PPI Complaints Top 2000 Per Day

Sep 16

Hope that the ongoing payment protection insurance (PPI) claims scandal would begin to show signs of abating have been dashed by the latest figures. According to the Financial Ombudsman, complaints about PPI numbered more than 2000 a day in the first quarter of 2013.  While this does represent a drop in the previous quarter, it is still being referred to as a ‘huge number’ in consumer finance circles. With 132,000 complaints received in the period it is clear the saga still has a long way to run.

Recruiting Extra Staff

The sheer number of complaints means that the Financial Ombudsman, as with many other organisations in the finance sector, has had to take on extra staff to handle the claims and complaints about PPI. Indeed, with 1000 staff already dedicated to handling PPI claims complaints, the Ombudsman is in the process of recruiting an extra 2000 to help process them. The situation is particularly worrying, a spokesman said, as the banks have the ability to deal with each claim before it is deemed fit to report it to the Ombudsman, though this happens as many banks reject claims which are later upheld by PPI claims companies or the Ombudsman.

Most Complaints Upheld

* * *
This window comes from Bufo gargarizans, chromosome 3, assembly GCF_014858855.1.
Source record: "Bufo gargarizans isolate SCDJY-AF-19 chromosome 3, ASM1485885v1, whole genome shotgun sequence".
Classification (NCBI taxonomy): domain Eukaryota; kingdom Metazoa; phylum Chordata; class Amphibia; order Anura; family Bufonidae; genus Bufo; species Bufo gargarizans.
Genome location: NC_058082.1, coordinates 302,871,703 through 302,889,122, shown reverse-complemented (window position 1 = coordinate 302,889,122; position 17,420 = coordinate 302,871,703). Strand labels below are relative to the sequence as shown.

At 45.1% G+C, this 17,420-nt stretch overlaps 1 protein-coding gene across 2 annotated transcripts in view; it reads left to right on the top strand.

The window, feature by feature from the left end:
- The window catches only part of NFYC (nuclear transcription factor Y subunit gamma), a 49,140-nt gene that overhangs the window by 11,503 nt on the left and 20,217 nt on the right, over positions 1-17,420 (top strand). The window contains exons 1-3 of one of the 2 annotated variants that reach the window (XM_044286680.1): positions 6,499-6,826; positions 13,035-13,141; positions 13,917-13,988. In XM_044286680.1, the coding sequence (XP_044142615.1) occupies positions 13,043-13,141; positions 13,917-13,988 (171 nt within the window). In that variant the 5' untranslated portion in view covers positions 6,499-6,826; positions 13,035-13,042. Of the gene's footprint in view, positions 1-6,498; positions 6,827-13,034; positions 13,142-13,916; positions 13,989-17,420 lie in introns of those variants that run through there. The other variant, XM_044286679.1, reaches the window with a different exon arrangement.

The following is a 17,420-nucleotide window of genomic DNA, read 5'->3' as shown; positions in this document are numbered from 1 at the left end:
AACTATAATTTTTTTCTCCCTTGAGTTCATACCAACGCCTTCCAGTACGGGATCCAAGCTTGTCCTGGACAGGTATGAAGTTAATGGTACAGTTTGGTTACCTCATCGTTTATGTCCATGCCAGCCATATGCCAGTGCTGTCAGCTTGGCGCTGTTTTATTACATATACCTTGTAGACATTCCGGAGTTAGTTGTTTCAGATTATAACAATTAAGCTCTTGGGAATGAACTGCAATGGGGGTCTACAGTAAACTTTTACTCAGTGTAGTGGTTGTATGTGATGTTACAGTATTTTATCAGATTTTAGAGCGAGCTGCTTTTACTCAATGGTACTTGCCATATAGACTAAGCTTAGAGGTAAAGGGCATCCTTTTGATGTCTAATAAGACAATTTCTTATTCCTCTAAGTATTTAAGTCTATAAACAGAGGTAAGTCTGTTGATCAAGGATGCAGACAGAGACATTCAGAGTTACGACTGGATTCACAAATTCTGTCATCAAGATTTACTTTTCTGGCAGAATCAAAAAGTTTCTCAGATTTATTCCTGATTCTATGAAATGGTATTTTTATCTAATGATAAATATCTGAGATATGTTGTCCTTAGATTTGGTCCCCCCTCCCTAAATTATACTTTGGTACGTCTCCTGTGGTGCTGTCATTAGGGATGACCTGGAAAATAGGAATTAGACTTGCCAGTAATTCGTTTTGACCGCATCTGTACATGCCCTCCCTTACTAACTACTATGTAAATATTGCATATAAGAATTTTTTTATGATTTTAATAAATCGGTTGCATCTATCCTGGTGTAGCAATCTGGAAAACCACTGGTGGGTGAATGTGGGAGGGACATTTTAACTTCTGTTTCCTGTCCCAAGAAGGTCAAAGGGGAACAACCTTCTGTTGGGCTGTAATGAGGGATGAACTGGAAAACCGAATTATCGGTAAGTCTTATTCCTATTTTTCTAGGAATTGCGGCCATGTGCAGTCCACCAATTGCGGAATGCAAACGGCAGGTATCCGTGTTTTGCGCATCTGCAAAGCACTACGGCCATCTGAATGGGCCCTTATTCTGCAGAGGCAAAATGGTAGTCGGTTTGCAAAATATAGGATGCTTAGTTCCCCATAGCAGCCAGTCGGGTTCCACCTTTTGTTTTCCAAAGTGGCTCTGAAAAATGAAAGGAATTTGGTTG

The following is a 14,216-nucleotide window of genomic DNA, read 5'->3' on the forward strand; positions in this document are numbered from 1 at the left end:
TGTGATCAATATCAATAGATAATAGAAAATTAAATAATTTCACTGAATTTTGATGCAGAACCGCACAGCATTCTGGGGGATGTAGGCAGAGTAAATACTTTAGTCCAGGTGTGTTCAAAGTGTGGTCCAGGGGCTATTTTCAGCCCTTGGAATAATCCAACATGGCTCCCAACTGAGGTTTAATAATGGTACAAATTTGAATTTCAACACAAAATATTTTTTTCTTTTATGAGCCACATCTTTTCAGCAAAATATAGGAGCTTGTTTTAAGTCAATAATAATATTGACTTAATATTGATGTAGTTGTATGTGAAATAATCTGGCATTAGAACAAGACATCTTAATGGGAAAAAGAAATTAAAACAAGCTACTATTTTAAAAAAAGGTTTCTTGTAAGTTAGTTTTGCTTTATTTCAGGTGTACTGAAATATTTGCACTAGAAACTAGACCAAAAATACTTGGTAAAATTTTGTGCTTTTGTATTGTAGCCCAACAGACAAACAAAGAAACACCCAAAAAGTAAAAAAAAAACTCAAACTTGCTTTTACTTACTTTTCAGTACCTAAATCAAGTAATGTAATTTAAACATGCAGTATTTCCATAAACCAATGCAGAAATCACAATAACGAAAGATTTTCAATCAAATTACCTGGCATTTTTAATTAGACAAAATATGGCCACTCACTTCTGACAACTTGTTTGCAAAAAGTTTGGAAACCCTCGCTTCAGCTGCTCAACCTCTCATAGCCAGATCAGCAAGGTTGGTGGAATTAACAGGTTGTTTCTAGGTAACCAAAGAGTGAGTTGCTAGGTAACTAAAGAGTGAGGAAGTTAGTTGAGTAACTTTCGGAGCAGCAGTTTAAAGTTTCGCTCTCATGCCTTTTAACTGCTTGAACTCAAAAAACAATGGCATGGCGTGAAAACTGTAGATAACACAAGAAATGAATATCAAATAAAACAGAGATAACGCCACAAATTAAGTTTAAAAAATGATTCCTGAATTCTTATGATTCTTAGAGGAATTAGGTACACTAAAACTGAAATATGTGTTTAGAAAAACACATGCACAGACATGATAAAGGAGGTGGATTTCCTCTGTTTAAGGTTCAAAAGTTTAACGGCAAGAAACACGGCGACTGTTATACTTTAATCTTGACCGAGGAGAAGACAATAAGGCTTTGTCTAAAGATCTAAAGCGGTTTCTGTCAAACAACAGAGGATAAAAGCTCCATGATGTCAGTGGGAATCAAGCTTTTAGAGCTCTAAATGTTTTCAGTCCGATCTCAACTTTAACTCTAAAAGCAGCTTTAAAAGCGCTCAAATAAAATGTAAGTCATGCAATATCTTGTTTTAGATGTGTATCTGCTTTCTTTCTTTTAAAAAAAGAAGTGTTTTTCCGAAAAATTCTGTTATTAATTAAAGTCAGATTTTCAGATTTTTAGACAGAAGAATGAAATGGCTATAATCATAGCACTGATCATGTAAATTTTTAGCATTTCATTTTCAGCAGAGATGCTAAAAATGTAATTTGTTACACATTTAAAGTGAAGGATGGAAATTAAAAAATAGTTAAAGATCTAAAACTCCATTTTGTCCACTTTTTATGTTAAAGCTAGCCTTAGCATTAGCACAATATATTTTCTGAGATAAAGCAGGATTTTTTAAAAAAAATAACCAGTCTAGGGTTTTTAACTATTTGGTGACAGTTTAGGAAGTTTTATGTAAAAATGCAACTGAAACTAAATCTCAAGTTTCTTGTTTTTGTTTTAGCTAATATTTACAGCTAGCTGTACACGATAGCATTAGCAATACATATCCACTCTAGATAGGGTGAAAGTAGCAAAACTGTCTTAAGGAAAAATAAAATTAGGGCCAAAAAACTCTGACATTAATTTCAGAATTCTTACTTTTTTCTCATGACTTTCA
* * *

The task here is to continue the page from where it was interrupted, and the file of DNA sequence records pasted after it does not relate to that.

The latest figures also show that more than three quarters of complaints are upheld in favour of the consumer, and the instances of people using a PPI claims company to help pursue claims are at an all time high. Such a move means a greater chance of a successful claim, and less stress in terms of getting things underway and done. The banks and other lenders have, so far, set aside over £15billion to cover the cost of claims, this having been prompted by a High Court ruling that any fees on mis-sold PPI policies must be repaid to the customer. So far, the average payment for mis sold policies has been in the region of £3000, although there have been several claims that were considerably in excess of this figure. Lenders have also been told that they must deal with complaints and claims within ‘a reasonable time’, yet the ongoing complaints to the Ombudsman seem to indicate that this is not always being carried out. The banks are in no hurry to pay money back, so we all as consumers need to be.